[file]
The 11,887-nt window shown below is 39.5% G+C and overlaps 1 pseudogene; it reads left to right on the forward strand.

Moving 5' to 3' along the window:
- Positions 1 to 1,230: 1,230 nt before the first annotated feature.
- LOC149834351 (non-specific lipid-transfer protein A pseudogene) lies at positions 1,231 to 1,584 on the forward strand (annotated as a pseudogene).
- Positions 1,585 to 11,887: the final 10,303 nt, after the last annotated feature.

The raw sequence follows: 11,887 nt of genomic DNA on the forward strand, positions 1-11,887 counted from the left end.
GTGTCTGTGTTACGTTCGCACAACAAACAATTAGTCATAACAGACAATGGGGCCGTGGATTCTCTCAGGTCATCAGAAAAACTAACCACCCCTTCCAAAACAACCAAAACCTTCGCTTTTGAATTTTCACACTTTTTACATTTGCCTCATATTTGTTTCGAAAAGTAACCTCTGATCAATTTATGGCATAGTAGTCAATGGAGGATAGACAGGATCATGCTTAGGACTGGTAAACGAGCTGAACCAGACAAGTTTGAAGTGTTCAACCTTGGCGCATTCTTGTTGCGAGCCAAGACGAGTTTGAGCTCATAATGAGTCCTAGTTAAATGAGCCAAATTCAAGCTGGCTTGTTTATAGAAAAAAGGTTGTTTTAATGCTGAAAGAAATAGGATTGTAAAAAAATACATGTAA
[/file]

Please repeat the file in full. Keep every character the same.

The 11,887-nt window shown below is 39.5% G+C and overlaps 1 pseudogene; it reads left to right on the forward strand.

Moving 5' to 3' along the window:
- Positions 1 to 1,230: 1,230 nt before the first annotated feature.
- LOC149834351 (non-specific lipid-transfer protein A pseudogene) lies at positions 1,231 to 1,584 on the forward strand (annotated as a pseudogene).
- Positions 1,585 to 11,887: the final 10,303 nt, after the last annotated feature.

The raw sequence follows: 11,887 nt of genomic DNA on the forward strand, positions 1-11,887 counted from the left end.
GTGTCTGTGTTACGTTCGCACAACAAACAATTAGTCATAACAGACAATGGGGCCGTGGATTCTCTCAGGTCATCAGAAAAACTAACCACCCCTTCCAAAACAACCAAAACCTTCGCTTTTGAATTTTCACACTTTTTACATTTGCCTCATATTTGTTTCGAAAAGTAACCTCTGATCAATTTATGGCATAGTAGTCAATGGAGGATAGACAGGATCATGCTTAGGACTGGTAAACGAGCTGAACCAGACAAGTTTGAAGTGTTCAACCTTGGCGCATTCTTGTTGCGAGCCAAGACGAGTTTGAGCTCATAATGAGTCCTAGTTAAATGAGCCAAATTCAAGCTGGCTTGTTTATAGAAAAAAGGTTGTTTTAATGCTGAAAGAAATAGGATTGTAAAAAAATACATGTAA